Free Fire has movements like music - it's not quite a symphony of violence, or the ballet that John Woo movies are oft-times accused of resembling; it's more like modern noise. Clanging and bellows - discord. Noise is paramount - the sound of guns being fired has never felt like this to me before. It's one long shoot-out inside an abandoned factory made of cement, and every bullet explodes and whizzes and ricochets and echoes while the walls burst and crumble and the characters make these scuff scuff scuff noises as they crawl through the debris, occasionally yelping.
And in between the yelping come these torrents of dialogue - but there's nothing Tarintino-esque about their talk; it's funny but not inhumanly clever. These folks seem like folks, folks who've just found themselves in a great big giant pickle they weren't prepared for, and who are just kind of verbally awestruck by the sudden bullshit.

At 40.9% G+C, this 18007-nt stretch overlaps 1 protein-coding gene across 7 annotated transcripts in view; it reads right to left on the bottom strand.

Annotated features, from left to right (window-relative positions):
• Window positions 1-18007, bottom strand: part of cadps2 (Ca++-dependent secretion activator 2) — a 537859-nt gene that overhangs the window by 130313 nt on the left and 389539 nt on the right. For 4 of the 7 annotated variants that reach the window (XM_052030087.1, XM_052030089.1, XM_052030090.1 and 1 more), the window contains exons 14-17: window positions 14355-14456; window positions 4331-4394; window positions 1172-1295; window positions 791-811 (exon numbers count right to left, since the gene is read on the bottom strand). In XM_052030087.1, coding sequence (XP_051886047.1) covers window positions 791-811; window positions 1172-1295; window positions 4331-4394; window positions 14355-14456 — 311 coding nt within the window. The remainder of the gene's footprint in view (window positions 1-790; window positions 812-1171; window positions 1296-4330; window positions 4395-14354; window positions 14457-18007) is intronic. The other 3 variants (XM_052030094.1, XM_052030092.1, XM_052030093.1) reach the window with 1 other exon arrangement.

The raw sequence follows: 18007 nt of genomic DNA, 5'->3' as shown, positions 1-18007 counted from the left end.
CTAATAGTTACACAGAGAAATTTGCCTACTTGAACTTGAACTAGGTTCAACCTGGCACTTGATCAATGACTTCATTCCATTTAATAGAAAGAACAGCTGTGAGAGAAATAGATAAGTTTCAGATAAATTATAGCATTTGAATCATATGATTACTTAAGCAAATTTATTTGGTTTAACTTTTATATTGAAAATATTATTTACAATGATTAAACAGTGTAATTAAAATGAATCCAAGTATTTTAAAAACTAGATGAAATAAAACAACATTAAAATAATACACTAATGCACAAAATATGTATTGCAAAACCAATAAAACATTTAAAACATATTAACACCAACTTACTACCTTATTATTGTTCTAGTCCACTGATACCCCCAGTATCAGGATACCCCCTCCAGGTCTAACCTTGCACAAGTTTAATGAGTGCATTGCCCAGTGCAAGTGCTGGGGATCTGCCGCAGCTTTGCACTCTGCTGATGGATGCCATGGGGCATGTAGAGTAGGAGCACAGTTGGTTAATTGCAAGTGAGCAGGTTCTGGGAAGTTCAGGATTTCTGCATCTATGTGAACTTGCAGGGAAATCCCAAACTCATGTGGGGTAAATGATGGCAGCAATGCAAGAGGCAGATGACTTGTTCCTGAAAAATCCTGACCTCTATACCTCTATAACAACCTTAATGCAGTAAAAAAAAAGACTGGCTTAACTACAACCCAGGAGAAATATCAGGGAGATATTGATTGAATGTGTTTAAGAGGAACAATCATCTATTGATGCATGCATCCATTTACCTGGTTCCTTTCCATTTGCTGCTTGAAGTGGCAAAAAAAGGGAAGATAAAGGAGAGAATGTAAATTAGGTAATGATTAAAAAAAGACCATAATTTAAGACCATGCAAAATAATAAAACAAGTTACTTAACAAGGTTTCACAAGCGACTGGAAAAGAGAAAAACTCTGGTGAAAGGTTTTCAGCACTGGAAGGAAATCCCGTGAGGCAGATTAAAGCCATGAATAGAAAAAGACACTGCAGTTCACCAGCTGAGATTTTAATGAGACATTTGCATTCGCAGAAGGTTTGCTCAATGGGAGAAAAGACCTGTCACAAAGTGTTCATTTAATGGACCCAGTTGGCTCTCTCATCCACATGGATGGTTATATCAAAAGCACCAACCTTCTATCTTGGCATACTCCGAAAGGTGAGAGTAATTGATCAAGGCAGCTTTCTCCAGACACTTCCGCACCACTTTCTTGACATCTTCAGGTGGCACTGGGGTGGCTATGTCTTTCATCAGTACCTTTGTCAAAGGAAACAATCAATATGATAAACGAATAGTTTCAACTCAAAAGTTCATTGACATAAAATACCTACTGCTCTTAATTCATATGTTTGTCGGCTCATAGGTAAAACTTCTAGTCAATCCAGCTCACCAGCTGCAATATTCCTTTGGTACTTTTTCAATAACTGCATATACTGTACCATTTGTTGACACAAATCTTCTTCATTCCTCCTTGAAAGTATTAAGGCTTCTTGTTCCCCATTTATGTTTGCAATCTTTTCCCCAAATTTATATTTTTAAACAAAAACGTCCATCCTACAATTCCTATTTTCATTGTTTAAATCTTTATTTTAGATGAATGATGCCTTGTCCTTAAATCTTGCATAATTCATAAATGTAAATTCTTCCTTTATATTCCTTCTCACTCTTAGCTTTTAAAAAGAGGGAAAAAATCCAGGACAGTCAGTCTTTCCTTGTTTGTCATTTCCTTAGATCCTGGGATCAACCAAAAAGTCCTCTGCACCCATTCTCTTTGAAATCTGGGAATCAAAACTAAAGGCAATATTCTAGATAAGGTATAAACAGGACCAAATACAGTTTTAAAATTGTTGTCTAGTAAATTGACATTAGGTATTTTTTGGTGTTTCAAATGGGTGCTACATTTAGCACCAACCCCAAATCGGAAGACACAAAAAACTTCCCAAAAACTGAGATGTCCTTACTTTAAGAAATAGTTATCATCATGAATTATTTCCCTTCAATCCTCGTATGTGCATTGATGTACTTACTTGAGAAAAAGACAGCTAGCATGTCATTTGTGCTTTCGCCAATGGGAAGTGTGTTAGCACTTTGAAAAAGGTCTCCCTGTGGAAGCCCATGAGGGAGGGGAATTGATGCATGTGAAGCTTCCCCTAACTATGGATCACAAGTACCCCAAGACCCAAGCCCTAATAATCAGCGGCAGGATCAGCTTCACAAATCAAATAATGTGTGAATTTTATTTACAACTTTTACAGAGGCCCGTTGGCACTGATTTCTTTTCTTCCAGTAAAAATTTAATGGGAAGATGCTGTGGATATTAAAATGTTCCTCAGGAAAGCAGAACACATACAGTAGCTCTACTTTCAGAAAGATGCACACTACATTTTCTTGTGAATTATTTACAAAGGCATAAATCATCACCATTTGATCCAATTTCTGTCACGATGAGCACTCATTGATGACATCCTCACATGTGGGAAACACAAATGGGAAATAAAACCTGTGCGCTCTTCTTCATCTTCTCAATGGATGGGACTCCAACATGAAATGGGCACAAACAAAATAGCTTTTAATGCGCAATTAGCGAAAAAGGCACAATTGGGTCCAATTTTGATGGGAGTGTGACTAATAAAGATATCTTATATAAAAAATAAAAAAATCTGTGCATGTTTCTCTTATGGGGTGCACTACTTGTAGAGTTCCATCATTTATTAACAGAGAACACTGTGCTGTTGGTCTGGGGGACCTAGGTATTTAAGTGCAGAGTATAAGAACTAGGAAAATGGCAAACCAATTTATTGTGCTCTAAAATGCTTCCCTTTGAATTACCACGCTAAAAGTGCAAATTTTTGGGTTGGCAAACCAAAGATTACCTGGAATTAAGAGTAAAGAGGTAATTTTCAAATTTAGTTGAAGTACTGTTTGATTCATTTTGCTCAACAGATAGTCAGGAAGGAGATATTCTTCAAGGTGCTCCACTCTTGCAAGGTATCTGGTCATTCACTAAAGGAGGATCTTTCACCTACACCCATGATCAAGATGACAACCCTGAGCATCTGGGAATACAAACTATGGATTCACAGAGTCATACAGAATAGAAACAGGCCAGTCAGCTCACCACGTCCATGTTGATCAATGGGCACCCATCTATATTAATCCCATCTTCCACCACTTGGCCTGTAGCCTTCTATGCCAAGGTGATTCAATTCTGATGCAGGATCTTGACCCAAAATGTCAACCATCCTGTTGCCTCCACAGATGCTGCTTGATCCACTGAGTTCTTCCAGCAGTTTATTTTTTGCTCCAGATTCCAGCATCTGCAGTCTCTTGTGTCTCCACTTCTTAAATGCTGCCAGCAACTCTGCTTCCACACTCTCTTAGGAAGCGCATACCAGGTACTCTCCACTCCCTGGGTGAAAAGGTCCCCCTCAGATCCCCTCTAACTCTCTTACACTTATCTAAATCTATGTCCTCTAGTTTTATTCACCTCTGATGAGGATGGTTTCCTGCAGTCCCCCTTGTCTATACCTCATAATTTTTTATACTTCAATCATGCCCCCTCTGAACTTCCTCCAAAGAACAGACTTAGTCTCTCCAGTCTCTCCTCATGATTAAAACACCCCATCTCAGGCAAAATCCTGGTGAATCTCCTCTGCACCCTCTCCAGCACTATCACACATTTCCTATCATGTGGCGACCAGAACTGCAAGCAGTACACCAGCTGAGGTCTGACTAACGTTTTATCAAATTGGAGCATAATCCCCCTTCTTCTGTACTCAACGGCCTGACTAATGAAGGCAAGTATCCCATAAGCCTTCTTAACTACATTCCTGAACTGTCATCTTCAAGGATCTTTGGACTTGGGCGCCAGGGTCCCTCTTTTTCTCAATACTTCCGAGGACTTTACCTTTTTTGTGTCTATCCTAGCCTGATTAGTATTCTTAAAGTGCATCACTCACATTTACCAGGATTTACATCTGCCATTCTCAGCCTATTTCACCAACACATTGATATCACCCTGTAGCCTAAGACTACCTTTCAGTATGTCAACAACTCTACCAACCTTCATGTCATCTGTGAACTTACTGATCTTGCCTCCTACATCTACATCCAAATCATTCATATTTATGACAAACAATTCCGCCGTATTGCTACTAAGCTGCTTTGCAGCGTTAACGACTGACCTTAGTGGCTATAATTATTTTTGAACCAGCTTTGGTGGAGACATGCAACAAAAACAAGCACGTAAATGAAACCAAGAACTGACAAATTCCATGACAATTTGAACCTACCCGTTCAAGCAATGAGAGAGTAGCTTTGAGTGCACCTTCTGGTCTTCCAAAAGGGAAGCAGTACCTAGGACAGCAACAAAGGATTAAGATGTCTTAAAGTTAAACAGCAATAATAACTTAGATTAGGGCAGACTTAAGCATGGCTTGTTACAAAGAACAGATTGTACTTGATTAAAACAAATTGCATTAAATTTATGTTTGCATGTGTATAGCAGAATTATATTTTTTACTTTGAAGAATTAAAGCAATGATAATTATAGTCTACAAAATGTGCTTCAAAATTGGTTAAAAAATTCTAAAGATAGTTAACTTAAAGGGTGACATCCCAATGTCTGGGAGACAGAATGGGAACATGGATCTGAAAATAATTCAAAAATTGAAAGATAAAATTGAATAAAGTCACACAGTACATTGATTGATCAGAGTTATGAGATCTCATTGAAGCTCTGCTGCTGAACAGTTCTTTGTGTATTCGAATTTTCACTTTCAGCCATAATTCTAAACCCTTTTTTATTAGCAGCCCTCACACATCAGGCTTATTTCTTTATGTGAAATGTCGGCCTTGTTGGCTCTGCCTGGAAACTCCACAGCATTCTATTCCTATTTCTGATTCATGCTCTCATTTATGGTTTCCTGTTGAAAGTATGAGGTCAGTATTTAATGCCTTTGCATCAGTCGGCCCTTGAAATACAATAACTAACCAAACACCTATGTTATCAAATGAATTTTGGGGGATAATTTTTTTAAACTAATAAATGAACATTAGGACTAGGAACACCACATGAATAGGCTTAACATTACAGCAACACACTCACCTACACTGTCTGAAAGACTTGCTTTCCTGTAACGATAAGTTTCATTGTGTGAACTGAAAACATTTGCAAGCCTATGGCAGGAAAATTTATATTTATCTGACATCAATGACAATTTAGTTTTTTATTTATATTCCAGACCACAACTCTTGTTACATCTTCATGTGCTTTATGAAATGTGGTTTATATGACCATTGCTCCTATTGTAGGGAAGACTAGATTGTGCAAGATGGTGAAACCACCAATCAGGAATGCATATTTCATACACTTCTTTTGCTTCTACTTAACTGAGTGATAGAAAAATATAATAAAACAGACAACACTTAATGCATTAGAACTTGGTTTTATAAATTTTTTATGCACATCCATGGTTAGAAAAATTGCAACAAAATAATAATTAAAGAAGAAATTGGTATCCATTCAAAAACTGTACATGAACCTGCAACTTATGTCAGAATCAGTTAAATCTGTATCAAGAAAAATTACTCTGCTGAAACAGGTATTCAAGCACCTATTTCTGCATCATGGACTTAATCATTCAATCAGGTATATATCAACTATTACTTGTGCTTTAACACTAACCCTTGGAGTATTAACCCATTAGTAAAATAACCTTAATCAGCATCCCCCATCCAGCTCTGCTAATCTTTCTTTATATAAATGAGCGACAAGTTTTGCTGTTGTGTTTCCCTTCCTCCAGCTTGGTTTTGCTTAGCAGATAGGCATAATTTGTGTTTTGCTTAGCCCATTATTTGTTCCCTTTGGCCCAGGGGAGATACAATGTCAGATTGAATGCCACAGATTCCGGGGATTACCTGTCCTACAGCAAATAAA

Writer-director Ben Wheatley (along with his co-writer Amy Jump) takes time, too - they let the scenario breathe, and the characters take long rests, and we come to know and like pretty much every damn one of these colorful but just-folks folks, which is a tough spot to be in when the bullets are flying so willy-nilly, for them and for we the watchers in the stands. Body counts are a tough business, from both sides. Free Fire is super fun and emotionally desperate in equal measure - it's an action movie with life and blood pumping through it, in it, and out of it too.
I looove the posters/art for this film.
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